NASA astronauts Drew Feustel and Serena Auñón-Chancellor continued a second week of research operations to gain fundamental data about fertility in space. The duo examined biological samples in a microscope and stowed them in a science freezer for later analysis. The Micro-11 study is exploring the possibility of human reproduction in space including ways to address aging problems on Earth.
Alexander Gerst, of the European Space Agency, explored the sedimentary properties of quartz and clay particles. The German astronaut mixed quartz and clay samples suspended in a liquid for photographic and video downlink to scientists on Earth. Observations can help guide future geological studies of unexplored planets and improve petroleum exploration here on Earth.
Expedition 56 Flight Engineer Ricky Arnold of NASA split his time working on a variety of science gear that examines different microscopic properties. He set up Aerosol Samplers in the Harmony and Tranquility modules to collect airborne particles in the station’s air cabin for analysis. Arnold later stowed a Biomolecule Sequencer he used this month to sequence DNA extracted from microbes living on space station surfaces.
Expedition 56 crewmembers collaborated for the second day in a row studying how living in microgravity impacts rodents. The space research onboard the International Space Station is helping doctors keep astronauts healthy in space and while developing advanced therapies for humans on Earth.
Rodent research, and a variety of other life science studies observing organisms in space, has been ongoing for years aboard the orbital laboratory. The latest experiment, Rodent Research-7, looks at how microbes affect the physiology of mice. The mice and research gear were delivered July 2 aboard the SpaceX Dragon. Scientists are seeking to understand how microbes affect the gastrointestinal, immune, metabolic, circadian, and sleep systems.
Astronauts Drew Feustel and Alexander Gerst collected blood samples and measured the bone mass of the rodents today. Flight Engineers Ricky Arnold and Serena Auñón-Chancellor contributed to the research work stowing biological samples in science freezers. The samples will be returned to Earth Aug. 3 when Dragon splashes down in the Pacific Ocean for retrieval and analysis by scientists on Earth.
Life science took precedence today aboard the International Space Station as the crew explored how microgravity impacts rodent physiology. The space research can help scientists improve astronaut health and treat humans on Earth.
Four Expedition 56 crew members worked together throughout the day examining mice for the Rodent Research-7 study. The experiment observes how microbes affect the gastrointestinal, immune, metabolic, circadian, and sleep systems. Results may help doctors implement programs to keep astronauts healthy on deep space missions. Patients on Earth may also benefit from newer advanced therapies that treat internal disorders.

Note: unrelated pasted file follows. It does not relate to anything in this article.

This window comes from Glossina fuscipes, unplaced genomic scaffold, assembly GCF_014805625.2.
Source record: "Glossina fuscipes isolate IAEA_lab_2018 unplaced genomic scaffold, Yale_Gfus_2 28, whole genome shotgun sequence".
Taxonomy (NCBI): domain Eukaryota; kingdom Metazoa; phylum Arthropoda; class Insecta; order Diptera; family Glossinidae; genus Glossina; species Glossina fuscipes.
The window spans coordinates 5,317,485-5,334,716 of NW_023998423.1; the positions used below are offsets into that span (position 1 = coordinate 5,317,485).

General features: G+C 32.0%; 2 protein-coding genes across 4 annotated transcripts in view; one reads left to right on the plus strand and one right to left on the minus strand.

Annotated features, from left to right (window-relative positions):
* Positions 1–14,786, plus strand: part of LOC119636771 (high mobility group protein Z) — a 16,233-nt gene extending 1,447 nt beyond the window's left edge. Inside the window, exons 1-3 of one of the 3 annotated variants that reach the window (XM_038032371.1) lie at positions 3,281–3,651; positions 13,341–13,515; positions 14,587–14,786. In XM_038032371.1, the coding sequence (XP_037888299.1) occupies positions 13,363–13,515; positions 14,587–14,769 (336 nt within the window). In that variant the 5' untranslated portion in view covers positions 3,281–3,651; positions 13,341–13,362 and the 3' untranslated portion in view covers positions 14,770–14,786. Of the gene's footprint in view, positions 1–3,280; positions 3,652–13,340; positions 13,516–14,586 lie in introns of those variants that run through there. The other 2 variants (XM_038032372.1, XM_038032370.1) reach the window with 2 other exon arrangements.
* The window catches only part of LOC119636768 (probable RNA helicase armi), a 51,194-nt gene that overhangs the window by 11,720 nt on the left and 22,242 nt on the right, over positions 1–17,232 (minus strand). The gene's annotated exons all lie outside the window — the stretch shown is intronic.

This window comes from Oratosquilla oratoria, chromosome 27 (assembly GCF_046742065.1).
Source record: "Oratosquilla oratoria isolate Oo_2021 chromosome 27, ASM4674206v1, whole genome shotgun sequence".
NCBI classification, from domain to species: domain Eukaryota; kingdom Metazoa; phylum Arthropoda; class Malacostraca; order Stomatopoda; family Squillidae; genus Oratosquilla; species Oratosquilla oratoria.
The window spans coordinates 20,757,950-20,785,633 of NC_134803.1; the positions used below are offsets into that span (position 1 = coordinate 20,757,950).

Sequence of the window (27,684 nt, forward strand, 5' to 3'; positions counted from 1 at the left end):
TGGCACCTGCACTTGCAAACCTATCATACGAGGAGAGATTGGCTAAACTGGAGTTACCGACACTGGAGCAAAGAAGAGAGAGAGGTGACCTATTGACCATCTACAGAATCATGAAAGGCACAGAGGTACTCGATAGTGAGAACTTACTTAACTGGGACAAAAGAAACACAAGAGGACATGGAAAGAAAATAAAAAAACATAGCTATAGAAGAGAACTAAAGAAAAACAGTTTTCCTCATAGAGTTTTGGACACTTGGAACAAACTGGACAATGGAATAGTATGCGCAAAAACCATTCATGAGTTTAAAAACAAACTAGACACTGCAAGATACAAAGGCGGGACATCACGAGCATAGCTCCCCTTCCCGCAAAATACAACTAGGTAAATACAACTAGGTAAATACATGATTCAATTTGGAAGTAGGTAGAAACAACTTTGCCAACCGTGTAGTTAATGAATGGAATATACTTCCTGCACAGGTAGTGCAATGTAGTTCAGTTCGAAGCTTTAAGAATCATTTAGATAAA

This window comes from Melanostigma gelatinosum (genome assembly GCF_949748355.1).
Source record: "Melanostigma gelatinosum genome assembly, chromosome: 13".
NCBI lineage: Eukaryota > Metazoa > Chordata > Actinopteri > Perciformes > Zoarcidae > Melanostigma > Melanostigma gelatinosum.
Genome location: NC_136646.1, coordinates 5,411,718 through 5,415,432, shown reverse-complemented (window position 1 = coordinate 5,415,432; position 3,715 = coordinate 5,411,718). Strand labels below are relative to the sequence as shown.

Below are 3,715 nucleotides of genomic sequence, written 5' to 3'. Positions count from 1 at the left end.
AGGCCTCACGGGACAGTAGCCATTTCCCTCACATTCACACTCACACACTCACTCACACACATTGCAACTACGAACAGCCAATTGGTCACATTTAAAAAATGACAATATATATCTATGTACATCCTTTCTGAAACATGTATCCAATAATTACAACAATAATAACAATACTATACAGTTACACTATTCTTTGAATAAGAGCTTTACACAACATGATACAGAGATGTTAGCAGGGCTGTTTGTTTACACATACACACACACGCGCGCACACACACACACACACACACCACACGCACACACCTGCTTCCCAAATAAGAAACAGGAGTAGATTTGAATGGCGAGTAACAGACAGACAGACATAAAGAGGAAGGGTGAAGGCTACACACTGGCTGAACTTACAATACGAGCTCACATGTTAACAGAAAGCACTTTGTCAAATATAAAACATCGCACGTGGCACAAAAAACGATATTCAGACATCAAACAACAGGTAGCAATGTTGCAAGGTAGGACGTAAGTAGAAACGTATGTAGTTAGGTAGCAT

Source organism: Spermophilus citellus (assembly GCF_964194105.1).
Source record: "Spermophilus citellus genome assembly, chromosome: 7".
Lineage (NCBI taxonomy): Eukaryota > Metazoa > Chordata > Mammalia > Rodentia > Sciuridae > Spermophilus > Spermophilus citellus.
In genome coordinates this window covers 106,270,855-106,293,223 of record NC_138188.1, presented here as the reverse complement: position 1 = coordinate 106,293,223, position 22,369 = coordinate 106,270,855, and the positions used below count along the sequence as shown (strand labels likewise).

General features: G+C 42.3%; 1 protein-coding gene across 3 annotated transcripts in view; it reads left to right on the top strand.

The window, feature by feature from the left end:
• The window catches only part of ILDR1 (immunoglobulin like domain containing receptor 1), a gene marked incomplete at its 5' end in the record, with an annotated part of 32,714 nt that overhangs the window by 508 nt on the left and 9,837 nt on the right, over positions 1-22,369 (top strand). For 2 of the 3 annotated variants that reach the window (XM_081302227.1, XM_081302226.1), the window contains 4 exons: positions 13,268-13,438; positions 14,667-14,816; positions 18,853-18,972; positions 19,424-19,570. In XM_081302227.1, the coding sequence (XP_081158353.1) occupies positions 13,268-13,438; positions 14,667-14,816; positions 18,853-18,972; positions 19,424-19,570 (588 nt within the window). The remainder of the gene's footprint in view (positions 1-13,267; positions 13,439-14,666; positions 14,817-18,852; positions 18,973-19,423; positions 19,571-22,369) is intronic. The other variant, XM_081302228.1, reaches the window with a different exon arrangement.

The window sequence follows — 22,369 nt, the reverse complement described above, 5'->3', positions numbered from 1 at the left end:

Those samples will be returned to Earth inside the SpaceX Dragon cargo craft Aug. 3 for analysis on Earth. Dragon will be packed with station hardware and research gear when it splashes down in the Pacific Ocean. It will be retrieved by SpaceX and NASA personnel for examination by engineers and scientists.
The Expedition 56 crew members continued their work Friday on more fertility research and microbe studies aboard the International Space Station. They also worked on science gear for a study seeking advanced therapies for diseases such as Alzheimer’s and diabetes.
Commander Drew Feustel and Flight Engineer Serena Auñón-Chancellor examined biological samples for the Micro-11 fertility study. They looked at the samples through a microscope which were later stowed in a science freezer. The experiment seeks to determine if human reproduction would be possible off the Earth.
Feustel also spent some time in the morning working on the Amyloid experiment to help doctors develop advanced treatments for Alzheimer’s disease and diabetes. He collected amyloid fibril samples from the Cell Biology Experiment Facility and stowed them in a science freezer for spectroscopy and microscopic analysis back on Earth.
European astronaut Alexander Gerst and NASA astronaut Ricky Arnold were sampling the station’s atmosphere and surfaces for a pair of microbe investigations today. Gerst collected microbe samples and stowed them in a freezer for molecular analysis on Earth to identify potential pathogens on the station. Arnold processed microbial DNA using the Biomolecule Sequencer, a device that enables DNA sequencing in microgravity, to identify microbes able to survive in microgravity.